The Unseen World, and Other Essays

Overview

"What are you, where did you come from, and whither are you bound?"-the question which from Homer's days has been put to the wayfarer in strange lands-is likewise the all-absorbing question which man is ever asking of the universe of which he is himself so tiny yet so wondrous a part. From the earliest times the ultimate purpose of all scientific research has been to elicit fragmentary or partial responses to this question, and philosophy has ever busied itself in piecing together these several bits of information according to the best methods at ...
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The Unseen World and Other Essays

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Overview

"What are you, where did you come from, and whither are you bound?"-the question which from Homer's days has been put to the wayfarer in strange lands-is likewise the all-absorbing question which man is ever asking of the universe of which he is himself so tiny yet so wondrous a part. From the earliest times the ultimate purpose of all scientific research has been to elicit fragmentary or partial responses to this question, and philosophy has ever busied itself in piecing together these several bits of information according to the best methods at its disposal, in order to make up something like a satisfactory answer. In old times the best methods which philosophy had at its disposal for this purpose were such as now seem very crude, and accordingly ancient philosophers bungled considerably in their task, though now and then they came surprisingly near what would to-day be called the truth. It was natural that their methods should be crude, for scientific inquiry had as yet supplied but scanty materials for them to work with, and it was only after a very long course of speculation and criticism that men could find out what ways of going to work are likely to prove successful and what are not. The earliest thinkers, indeed, were further hindered from accomplishing much by the imperfections of the language by the aid of which their thinking was done; for science and philosophy have had to make a serviceable terminology by dint of long and arduous trial and practice, and linguistic processes fit for expressing general or abstract notions accurately grew up only through numberless failures and at the expense of much inaccurate thinking and loose talking.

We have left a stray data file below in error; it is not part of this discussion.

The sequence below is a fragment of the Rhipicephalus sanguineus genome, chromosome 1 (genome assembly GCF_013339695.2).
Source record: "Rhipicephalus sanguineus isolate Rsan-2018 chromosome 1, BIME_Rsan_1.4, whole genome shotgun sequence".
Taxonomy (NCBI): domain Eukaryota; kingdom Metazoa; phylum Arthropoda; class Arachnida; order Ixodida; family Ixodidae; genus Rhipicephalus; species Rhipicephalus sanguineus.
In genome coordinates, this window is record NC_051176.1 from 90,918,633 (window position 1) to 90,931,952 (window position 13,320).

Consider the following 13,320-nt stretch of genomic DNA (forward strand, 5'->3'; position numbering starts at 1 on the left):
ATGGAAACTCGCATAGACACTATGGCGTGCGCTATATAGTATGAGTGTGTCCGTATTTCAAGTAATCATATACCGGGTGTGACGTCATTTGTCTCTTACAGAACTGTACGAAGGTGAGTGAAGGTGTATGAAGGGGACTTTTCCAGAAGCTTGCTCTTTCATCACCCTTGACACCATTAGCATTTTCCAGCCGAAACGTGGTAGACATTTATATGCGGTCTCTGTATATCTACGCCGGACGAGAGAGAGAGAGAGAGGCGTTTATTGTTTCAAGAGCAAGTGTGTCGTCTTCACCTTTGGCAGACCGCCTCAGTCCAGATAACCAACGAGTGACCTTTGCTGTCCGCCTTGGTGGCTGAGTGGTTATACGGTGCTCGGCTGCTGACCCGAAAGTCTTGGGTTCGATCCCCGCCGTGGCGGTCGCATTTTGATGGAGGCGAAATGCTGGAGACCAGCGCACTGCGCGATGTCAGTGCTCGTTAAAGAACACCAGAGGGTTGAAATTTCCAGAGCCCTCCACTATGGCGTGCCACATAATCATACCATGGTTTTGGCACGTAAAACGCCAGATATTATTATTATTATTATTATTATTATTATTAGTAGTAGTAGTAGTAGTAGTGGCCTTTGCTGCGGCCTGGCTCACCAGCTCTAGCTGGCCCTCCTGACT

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Product Details

  • ISBN-13: 9781313630108
  • Publisher: HardPress Publishing
  • Publication date: 1/28/2013
  • Pages: 374
  • Product dimensions: 6.00 (w) x 9.00 (h) x 0.77 (d)

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III. THE JESUS OF HISTORY OF all the great founders of religions, Jesus is at once the best known and the least known to the modern scholar. From the dogmatic point of view he is the best known, from the historic point of view he is the least known. The Christ of dogma ia in every lineament familiar to us from early childhood; but concerning the Jesus of history we possess but few facts resting upon trustworthy evidence, and in order to form a picture of him at once consistent, probable, and distinct in its outlines, it is necessary to enter upon a long and difficult investigation, in the course of which someof the most delicate apparatus of modern criticism is required. This circumstance is sufficiently singular to require especial explanation. The case of Sakyamuni, the founder of Buddhism, which may perhaps be cited as parallel, is in reality wholly different. Not only did Sakyamuni live five centuries earlier than Jesus, among a people that have at no time possessed the art of insuring authenticity in their records of events, and at an era which is at best but dimly discerned through the mists of fable and legend, but the work which he achieved lies wholly out of the course of European history, and it is only in recent times that his career has presented itself to us as a problem needing to be solved. Jesus, on the other hand, appeared in an age which is familiarly and in many respects minutely known to us, and among a people whose fortunes we can trace with historic certainty for at least seven centuries previous to his birth; while his life and achievements have probably had a larger share in directing the entire subsequent intellectual and moral development of Europethanthose of any other man who has ever lived. Nevertheless, the details of his personal career are sh...
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